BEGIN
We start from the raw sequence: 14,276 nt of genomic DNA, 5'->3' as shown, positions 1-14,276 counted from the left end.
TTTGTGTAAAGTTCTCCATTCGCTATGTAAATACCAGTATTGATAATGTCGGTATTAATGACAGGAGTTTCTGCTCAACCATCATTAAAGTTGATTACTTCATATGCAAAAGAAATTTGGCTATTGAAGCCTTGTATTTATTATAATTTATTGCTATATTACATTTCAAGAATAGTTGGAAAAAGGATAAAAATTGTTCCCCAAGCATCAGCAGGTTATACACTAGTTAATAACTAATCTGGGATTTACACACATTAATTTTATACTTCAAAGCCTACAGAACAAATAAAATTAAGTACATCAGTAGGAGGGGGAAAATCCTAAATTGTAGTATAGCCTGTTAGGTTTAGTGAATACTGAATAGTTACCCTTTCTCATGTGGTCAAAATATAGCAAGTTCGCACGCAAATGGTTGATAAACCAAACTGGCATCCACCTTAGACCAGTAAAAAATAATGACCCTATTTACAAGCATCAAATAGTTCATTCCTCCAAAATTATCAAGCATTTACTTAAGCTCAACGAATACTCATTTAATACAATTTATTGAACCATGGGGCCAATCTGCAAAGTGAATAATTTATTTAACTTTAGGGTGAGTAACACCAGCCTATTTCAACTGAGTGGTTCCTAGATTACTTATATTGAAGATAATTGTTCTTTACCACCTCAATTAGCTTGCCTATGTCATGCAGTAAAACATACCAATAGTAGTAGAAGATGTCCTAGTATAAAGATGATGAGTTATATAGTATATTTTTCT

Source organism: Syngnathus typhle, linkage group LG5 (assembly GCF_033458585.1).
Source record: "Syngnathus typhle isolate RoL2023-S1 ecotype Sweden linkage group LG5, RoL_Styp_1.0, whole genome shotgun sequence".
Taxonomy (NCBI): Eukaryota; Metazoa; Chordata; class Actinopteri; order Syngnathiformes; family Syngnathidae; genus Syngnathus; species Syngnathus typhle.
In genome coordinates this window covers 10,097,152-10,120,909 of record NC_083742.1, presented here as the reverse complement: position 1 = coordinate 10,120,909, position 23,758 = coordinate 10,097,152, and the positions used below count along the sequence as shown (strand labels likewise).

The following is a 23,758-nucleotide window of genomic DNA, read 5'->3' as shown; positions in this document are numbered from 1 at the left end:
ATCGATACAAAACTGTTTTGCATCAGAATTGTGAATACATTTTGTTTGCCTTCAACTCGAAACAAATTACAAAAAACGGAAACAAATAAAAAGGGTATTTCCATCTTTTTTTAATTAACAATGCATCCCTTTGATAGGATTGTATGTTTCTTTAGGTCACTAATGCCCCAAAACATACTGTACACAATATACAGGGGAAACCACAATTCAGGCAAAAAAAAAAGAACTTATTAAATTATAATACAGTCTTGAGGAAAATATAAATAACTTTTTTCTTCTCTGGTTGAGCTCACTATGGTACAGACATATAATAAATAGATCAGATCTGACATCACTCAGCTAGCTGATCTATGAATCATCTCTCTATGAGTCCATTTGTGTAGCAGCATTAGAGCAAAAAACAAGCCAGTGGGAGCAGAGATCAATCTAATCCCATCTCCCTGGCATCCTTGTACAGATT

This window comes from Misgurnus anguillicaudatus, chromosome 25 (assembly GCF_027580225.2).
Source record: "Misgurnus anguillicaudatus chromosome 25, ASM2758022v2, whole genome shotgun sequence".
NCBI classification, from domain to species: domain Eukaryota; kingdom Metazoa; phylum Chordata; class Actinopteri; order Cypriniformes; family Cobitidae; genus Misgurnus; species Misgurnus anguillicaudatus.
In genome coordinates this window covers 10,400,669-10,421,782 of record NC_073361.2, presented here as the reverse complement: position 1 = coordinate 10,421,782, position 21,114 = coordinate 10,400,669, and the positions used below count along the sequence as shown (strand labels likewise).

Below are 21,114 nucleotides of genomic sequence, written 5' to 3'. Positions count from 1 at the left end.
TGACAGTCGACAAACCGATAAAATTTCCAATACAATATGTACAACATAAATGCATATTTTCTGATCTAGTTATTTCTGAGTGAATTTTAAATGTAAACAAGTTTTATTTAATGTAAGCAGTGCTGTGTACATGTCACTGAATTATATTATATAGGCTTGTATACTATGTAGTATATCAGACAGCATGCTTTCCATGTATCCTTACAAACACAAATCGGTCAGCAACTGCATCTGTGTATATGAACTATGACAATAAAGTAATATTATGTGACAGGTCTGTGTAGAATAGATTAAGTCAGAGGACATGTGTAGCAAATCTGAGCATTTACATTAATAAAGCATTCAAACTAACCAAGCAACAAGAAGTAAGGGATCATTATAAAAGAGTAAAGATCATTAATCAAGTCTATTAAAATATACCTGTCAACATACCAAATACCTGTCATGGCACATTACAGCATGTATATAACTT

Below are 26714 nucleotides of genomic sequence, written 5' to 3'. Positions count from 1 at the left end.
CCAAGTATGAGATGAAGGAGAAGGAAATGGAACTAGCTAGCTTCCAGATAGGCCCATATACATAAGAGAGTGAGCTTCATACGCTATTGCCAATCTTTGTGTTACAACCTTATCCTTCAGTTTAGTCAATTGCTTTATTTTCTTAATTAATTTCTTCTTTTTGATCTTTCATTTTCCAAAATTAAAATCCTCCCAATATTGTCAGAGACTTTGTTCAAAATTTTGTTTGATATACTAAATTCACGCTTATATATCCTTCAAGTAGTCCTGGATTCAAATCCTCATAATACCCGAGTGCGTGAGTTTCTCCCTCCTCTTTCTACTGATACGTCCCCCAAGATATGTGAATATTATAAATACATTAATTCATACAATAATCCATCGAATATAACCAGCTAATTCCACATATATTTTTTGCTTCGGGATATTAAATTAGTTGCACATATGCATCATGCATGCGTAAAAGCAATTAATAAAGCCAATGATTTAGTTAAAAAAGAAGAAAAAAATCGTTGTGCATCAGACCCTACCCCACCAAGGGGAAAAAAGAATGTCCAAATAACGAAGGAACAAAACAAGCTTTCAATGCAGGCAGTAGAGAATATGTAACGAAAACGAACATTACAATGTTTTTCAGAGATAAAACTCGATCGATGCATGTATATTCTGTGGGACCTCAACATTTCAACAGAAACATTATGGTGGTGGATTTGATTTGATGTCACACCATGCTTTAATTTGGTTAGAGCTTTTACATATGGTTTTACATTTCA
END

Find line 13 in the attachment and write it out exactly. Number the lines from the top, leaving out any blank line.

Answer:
Below are 21,114 nucleotides of genomic sequence, written 5' to 3'. Positions count from 1 at the left end.